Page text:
In the seventh year of the war in Ukraine, about one and a half million internally displaced persons (IDPs) left the occupied territories. Last year only, 1,376,517 people were officially registered as IDPs. There is currently no downward trend in the number of IDPs. The reason is that yesterday’s supporters of fake ‘republics’, had being despaired of their prospects and assessed the realities of life with exorbitant prices, food shortages, unemployment, etc, started to leave unsafe areas in search of a better life.
All these years, Ukraine has made various legislative decisions to protect IDPs. However, the state policy on internal migrants’ protection cannot be called a systematic and effective one. In that sense, the IDPs integration in Ukraine faces a number of problems that are currently not fully resolved. Viktor Filatov, an analyst from ‘Sich’ Human Rights Group, explains why this happened.
First, today there is no unity on the state policy for migrants’ protection. Each new government makes its own adjustments, but many norms of the IDPs’ integration strategy remain declarative ones and are far from reality. In addition, the current strategy expires in 2020, so it’s time to adopt a new document.
Second, the necessary bylaws have not been yet adopted under the existing strategy. For example, the Strategy of Integration of Internally Displaced Persons states the problem with the realization of the right to education.
Despite this, Ministry of Education and Science of Ukraine does not have a relevant bylaw, i.e. a specific action plan. The situation is the same with pension arrears. The procedure required by the Cabinet of Ministers was not adopted, and more than 200,000 pensioners have not received legally guaranteed payments.
Third, there is no legislative framework to settle housing issues of IDPs. And this is one of the most painful problems. There is no comprehensive concept today, and many IDPs cannot benefit from government programmes.
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Compensation models for destroyed or damaged housing are extremely imperfect, as they do not apply to IDPs whose property remains in uncontrolled areas. Also they don’t provide even minimum guarantees of the property right restoration, considering the amount of compensation is limited to UAH 300,000.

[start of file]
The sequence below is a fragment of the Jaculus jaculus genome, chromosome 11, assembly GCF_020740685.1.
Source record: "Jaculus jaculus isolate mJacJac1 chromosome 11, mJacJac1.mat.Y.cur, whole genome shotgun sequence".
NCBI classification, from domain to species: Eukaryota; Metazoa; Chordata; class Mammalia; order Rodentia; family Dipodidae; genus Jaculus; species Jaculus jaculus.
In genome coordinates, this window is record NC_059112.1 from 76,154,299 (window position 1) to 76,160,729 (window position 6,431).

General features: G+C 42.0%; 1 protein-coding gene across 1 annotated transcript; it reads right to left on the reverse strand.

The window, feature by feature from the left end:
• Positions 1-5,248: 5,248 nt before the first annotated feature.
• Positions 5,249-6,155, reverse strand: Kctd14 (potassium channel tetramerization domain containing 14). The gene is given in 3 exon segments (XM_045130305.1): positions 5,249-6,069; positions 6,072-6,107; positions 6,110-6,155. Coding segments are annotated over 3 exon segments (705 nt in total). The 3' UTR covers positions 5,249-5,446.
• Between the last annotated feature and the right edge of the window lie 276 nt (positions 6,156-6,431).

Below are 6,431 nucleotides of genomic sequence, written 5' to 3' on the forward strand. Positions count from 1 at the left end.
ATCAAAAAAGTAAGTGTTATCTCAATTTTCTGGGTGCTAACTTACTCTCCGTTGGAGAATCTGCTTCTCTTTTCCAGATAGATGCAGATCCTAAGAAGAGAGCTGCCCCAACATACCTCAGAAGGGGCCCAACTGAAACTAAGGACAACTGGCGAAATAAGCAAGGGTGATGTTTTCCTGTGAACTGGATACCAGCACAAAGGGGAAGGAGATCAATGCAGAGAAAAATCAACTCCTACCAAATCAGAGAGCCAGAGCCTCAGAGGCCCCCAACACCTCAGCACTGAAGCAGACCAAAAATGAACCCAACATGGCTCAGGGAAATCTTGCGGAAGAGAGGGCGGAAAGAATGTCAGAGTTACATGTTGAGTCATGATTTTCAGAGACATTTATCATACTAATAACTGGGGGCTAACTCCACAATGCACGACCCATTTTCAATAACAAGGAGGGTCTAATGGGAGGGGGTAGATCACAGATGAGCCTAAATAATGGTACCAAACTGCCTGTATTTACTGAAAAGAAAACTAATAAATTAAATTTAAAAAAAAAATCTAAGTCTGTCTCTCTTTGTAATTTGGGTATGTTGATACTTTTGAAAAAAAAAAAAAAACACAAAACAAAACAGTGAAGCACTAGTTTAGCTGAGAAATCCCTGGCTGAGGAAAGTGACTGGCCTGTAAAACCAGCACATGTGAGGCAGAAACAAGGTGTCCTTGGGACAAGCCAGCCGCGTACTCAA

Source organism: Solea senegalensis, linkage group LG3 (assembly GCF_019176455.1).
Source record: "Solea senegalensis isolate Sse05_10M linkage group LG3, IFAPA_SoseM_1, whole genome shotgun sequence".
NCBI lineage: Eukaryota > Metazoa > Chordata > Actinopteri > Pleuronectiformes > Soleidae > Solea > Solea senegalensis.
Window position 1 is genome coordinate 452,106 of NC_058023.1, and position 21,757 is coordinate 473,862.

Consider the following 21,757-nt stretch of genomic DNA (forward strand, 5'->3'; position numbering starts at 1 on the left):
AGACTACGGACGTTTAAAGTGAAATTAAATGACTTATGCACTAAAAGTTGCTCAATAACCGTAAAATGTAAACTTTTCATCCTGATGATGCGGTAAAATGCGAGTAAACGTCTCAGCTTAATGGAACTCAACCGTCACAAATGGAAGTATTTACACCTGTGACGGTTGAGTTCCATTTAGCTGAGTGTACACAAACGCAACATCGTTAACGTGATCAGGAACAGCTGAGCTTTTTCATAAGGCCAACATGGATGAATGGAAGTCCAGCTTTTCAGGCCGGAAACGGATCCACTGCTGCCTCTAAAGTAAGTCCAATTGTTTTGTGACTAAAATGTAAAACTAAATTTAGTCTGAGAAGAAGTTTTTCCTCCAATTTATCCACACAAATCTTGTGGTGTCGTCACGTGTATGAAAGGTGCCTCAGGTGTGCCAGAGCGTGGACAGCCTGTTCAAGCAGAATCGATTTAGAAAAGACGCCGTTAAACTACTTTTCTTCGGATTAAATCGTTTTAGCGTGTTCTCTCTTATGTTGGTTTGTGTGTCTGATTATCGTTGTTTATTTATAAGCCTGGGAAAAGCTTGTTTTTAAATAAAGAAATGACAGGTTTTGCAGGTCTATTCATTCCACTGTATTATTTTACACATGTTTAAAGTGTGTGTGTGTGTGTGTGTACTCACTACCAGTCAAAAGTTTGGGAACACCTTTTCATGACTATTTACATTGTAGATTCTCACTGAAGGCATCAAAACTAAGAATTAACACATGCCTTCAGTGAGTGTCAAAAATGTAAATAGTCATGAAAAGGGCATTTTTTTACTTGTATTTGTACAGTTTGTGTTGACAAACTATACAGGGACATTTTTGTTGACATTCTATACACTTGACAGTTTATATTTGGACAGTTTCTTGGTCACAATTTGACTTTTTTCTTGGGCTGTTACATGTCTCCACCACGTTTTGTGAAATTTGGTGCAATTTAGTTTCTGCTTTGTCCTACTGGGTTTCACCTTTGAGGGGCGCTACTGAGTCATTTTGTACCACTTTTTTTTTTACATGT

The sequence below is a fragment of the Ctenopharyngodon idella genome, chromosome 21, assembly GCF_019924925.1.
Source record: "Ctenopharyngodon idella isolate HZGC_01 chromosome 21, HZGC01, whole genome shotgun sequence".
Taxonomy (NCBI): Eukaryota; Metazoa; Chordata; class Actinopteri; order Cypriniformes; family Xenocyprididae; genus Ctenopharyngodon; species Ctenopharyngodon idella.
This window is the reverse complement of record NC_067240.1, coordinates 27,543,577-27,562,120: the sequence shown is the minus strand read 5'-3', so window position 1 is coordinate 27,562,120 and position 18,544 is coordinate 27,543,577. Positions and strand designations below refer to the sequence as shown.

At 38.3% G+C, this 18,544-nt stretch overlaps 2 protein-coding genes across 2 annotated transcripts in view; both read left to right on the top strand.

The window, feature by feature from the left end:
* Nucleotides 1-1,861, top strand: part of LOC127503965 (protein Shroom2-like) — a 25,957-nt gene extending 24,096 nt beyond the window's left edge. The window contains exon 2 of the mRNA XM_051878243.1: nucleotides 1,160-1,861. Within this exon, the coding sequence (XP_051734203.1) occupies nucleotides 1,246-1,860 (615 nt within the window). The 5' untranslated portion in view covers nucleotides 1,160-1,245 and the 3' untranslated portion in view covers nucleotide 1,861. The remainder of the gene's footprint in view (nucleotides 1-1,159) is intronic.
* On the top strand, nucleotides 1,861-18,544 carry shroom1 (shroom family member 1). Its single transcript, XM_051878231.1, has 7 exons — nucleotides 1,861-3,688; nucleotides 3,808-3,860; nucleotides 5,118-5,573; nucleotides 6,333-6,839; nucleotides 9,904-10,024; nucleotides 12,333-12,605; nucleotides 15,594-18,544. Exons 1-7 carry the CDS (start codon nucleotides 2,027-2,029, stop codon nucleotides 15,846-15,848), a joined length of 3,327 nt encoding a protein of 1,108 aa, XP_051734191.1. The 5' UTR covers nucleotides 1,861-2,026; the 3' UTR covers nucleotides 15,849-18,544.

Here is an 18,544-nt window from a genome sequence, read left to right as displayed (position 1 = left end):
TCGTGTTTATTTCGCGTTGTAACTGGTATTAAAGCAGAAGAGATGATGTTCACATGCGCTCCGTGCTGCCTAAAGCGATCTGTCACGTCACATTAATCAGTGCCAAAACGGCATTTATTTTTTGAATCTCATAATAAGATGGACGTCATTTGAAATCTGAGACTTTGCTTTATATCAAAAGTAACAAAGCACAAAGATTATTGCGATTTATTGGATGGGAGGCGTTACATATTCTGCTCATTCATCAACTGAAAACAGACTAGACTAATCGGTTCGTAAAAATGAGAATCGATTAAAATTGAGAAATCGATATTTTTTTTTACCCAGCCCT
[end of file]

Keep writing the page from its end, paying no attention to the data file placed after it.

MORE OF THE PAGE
The process of compensations payment faces lots of obstacles, as there is no single register of destroyed property, and the courts to which refugees apply for justice say in response that there is no compensation framework.
Compensation for destroyed housing: promises and reality
Fourth, government driven funding is insufficient in most cases, and it is often reduced even for the few existing programmes. So, under such conditions the problem only deepens.
Financing of housing programmes was removed from the State Budget
Fifth, lawmakers do not bother to study or analyze whether IDP protection legislation is effective and whether the lives of internal migrants would have been improved by the government driven programmes. For example, the Strategy of Integration of Internally Displaced Persons until 2020 contains a list of expected results, but there are no criteria for their measurement and analysis.
The government does not see the end result of its internal migration policy, and the only solution the state can offer is to respond to certain social challenges. In other words, the government puts out fire, again and again. Moreover, any positive experience of foreign countries that faced problems of mass resettlement is not taken into account, because according to international experience the key result of effective legislation is to return people to the temporarily occupied territories and prevent future conflicts. So these are the basic principles of transitional justice.
Coming to the conclusion, today there is no strategic goal, and therefore the legislation focuses exclusively on certain issues that are not the cause of resettlement, but only its consequences.
Will social housing be more accessible to migrants?
‘The data we receive in our regular surveys, as well as the results of our work, show how it is important to provide urgent and ongoing funding for humanitarian and rehabilitation projects aimed at reducing suffering and providing long-term solutions for the people in need in Ukraine,’ sais head of the International Organization for Migration in Ukraine Anh Nguyen.
We hope with the adoption of a new strategy for the internally displaced persons’ protection the authorities would take into account their previous miscalculations and the government policy on IDPs issues would become more effective.